After reading the first few sections, I could hardly put the book down!
As it turns out, Jeff suffers from Obsessive-Compulsive Disorder (OCD). Much of what little I knew (or thought I knew) about OCD came from the TV show Monk starring Tony Shalhoub or the Academy Award nominated movie "As Good as it Gets".
One of the first misconceptions is that OCD is a psychological disorder, when in fact, it is more likely a physical or biological malfunction of the brain which can be regulated using low-dose medication.
The second major difference in fact versus preconceived opinion was that all OCD sufferers display the same symptoms... namely the fear of germs and a never-ending quest for order and symmetry.
Jeff’s self-reflective tell-all book describes a multitude of other symptoms including his own irrational fears, namely the fear of causing some kind of great harm to others.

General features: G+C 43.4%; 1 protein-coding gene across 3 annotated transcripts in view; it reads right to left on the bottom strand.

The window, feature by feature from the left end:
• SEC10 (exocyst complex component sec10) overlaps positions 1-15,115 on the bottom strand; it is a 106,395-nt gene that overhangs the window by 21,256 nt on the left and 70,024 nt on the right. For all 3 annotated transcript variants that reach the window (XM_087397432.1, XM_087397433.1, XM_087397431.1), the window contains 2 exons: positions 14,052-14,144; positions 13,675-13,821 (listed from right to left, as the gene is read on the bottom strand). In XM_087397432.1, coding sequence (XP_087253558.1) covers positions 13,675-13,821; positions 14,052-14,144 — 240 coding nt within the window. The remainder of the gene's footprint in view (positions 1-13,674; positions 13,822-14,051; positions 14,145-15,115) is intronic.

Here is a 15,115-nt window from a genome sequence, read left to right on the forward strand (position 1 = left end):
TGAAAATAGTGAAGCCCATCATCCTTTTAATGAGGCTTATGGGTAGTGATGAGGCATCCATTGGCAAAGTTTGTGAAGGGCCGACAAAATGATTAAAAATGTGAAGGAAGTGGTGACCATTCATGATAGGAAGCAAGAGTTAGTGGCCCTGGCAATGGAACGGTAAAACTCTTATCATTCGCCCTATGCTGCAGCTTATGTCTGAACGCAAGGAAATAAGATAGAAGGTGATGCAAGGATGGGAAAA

In one example, Jeff tells the readers a tale of losing a hubcap on his rental car while vacationing in Hawaii. Throughout the entire 2-week vacation, he finds an irresistible urge to continue going back and forth along the highway trying to find the lost hubcap (just in case the hubcap is laying somewhere in middle of the highway... waiting to cause a catastrophic accident).
Although he was seemingly leading a perfect successful life as an on-air news anchor in a major metropolitan city, he was secretly fighting for control of his own life.
On a summer night in 1997, while lying in his backyard hammock, Jeff made a bargain with the stars. If you can help me to overcome, I’ll tell the world my story.